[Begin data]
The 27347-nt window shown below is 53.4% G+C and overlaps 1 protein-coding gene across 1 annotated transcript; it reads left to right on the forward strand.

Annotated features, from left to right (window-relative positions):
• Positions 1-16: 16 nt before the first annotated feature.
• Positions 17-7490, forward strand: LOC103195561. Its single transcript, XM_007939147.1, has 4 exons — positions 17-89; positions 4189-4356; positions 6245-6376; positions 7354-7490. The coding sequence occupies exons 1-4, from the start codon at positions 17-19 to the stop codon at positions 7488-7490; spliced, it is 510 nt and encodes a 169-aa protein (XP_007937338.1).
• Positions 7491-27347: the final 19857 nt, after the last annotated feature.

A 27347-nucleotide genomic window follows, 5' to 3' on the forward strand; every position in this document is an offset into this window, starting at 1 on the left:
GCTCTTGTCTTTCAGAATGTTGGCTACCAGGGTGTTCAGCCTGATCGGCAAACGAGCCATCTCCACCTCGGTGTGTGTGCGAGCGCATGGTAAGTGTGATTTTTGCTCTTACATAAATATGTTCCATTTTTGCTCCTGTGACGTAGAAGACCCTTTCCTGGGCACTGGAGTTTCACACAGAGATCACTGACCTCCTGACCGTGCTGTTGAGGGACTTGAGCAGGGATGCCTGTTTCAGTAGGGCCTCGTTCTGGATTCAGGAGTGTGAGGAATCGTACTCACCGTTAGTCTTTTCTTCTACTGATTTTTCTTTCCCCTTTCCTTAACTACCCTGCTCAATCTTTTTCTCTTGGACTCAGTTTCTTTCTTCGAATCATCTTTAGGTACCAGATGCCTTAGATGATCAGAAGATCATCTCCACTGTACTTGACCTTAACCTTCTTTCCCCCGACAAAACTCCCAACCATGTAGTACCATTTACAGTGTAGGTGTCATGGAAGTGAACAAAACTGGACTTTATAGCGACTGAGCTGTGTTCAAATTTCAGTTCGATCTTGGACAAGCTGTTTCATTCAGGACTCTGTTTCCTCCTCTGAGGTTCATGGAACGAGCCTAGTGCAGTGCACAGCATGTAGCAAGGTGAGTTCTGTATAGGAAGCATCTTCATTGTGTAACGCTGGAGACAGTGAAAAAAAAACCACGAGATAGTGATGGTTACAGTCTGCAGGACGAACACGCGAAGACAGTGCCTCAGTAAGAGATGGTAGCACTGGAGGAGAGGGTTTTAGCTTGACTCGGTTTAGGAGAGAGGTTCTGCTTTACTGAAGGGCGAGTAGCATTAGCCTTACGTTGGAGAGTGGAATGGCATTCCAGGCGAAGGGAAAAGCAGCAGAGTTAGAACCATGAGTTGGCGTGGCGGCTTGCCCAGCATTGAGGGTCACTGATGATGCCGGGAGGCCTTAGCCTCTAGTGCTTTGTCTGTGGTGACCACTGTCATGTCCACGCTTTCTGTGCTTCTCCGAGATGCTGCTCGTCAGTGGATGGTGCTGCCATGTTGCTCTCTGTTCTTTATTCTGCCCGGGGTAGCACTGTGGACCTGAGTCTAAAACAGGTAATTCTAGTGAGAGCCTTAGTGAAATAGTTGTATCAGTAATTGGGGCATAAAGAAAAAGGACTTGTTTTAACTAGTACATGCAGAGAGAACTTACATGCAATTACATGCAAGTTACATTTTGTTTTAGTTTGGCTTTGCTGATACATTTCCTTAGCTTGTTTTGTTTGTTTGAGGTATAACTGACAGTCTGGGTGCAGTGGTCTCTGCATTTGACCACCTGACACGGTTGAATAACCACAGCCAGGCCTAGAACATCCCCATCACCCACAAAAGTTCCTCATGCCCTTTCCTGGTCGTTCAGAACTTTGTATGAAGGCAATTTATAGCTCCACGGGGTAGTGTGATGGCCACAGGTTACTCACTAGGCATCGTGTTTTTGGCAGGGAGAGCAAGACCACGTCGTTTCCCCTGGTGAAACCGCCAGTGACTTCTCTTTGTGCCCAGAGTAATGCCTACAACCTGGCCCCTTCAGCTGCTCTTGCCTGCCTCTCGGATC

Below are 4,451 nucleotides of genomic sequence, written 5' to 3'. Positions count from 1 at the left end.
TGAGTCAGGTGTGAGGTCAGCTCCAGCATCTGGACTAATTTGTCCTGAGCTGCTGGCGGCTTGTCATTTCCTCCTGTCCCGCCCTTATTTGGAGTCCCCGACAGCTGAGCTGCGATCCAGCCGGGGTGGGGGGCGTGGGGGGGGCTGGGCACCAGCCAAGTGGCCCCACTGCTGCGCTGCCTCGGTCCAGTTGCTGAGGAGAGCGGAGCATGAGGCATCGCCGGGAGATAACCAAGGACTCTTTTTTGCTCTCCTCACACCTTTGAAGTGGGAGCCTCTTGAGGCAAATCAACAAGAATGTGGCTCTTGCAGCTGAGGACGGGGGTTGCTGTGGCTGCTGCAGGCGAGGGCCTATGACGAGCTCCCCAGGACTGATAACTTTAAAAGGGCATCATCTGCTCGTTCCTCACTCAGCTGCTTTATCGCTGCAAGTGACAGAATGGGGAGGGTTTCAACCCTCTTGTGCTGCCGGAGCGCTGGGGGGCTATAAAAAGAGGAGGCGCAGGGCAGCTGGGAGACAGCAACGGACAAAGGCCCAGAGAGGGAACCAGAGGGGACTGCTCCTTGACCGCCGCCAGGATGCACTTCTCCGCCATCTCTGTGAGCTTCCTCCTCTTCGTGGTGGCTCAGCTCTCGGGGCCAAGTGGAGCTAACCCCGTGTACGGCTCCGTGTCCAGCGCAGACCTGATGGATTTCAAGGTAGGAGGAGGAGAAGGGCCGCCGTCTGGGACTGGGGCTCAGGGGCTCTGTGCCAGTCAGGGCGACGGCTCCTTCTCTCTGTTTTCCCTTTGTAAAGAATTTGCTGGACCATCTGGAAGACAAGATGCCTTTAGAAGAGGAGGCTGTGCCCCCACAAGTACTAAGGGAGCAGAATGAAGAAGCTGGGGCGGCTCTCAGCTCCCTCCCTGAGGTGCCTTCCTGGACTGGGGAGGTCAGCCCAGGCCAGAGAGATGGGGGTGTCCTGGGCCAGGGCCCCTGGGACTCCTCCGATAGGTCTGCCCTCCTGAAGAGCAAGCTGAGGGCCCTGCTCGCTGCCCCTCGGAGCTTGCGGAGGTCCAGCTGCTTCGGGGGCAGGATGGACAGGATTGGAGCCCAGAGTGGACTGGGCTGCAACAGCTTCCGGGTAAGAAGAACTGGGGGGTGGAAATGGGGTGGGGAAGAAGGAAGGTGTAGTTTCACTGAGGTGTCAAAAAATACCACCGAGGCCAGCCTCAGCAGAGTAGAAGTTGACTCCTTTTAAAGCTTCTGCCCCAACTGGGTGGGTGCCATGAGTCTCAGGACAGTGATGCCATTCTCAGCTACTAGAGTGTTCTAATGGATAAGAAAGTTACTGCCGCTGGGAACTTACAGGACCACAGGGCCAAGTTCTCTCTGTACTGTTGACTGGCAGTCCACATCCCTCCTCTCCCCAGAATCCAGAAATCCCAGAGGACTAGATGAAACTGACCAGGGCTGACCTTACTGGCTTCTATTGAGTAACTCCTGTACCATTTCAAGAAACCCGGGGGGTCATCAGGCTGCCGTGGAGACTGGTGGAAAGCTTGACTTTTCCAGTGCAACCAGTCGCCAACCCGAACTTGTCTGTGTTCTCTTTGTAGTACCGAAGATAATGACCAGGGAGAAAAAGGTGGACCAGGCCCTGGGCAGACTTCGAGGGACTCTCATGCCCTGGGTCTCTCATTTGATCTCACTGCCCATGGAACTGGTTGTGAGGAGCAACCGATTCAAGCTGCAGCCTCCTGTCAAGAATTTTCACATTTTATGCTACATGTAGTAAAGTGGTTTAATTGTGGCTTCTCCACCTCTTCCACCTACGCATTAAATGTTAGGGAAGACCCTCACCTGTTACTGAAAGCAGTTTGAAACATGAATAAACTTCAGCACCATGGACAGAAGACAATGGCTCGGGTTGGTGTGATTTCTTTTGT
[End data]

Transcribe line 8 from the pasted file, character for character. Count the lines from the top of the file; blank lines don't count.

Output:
Below are 4,451 nucleotides of genomic sequence, written 5' to 3'. Positions count from 1 at the left end.